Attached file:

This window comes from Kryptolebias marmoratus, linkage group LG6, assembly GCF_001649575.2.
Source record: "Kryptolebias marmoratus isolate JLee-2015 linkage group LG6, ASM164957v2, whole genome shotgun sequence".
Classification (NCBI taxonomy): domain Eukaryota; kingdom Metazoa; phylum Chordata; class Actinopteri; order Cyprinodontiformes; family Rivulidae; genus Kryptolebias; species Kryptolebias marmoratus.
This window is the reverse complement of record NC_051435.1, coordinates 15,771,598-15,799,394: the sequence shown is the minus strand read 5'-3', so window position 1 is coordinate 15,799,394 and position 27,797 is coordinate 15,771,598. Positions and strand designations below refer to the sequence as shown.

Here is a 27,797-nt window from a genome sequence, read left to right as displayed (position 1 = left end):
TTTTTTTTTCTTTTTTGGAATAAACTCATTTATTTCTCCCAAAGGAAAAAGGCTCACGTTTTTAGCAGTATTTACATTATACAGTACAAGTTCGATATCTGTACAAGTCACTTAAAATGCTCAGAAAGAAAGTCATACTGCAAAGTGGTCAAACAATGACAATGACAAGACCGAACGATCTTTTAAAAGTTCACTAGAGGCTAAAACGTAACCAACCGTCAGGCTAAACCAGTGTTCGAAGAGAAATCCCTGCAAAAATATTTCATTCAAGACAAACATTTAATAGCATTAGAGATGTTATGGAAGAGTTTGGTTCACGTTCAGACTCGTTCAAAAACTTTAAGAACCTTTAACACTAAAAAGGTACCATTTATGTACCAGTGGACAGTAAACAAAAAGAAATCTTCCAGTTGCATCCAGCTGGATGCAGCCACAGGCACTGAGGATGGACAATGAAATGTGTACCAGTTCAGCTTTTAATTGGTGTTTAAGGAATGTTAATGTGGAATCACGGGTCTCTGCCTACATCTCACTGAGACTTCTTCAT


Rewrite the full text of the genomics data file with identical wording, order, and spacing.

This window comes from Kryptolebias marmoratus, linkage group LG6, assembly GCF_001649575.2.
Source record: "Kryptolebias marmoratus isolate JLee-2015 linkage group LG6, ASM164957v2, whole genome shotgun sequence".
Classification (NCBI taxonomy): domain Eukaryota; kingdom Metazoa; phylum Chordata; class Actinopteri; order Cyprinodontiformes; family Rivulidae; genus Kryptolebias; species Kryptolebias marmoratus.
This window is the reverse complement of record NC_051435.1, coordinates 15,771,598-15,799,394: the sequence shown is the minus strand read 5'-3', so window position 1 is coordinate 15,799,394 and position 27,797 is coordinate 15,771,598. Positions and strand designations below refer to the sequence as shown.

Here is a 27,797-nt window from a genome sequence, read left to right as displayed (position 1 = left end):
TTTTTTTTTCTTTTTTGGAATAAACTCATTTATTTCTCCCAAAGGAAAAAGGCTCACGTTTTTAGCAGTATTTACATTATACAGTACAAGTTCGATATCTGTACAAGTCACTTAAAATGCTCAGAAAGAAAGTCATACTGCAAAGTGGTCAAACAATGACAATGACAAGACCGAACGATCTTTTAAAAGTTCACTAGAGGCTAAAACGTAACCAACCGTCAGGCTAAACCAGTGTTCGAAGAGAAATCCCTGCAAAAATATTTCATTCAAGACAAACATTTAATAGCATTAGAGATGTTATGGAAGAGTTTGGTTCACGTTCAGACTCGTTCAAAAACTTTAAGAACCTTTAACACTAAAAAGGTACCATTTATGTACCAGTGGACAGTAAACAAAAAGAAATCTTCCAGTTGCATCCAGCTGGATGCAGCCACAGGCACTGAGGATGGACAATGAAATGTGTACCAGTTCAGCTTTTAATTGGTGTTTAAGGAATGTTAATGTGGAATCACGGGTCTCTGCCTACATCTCACTGAGACTTCTTCAT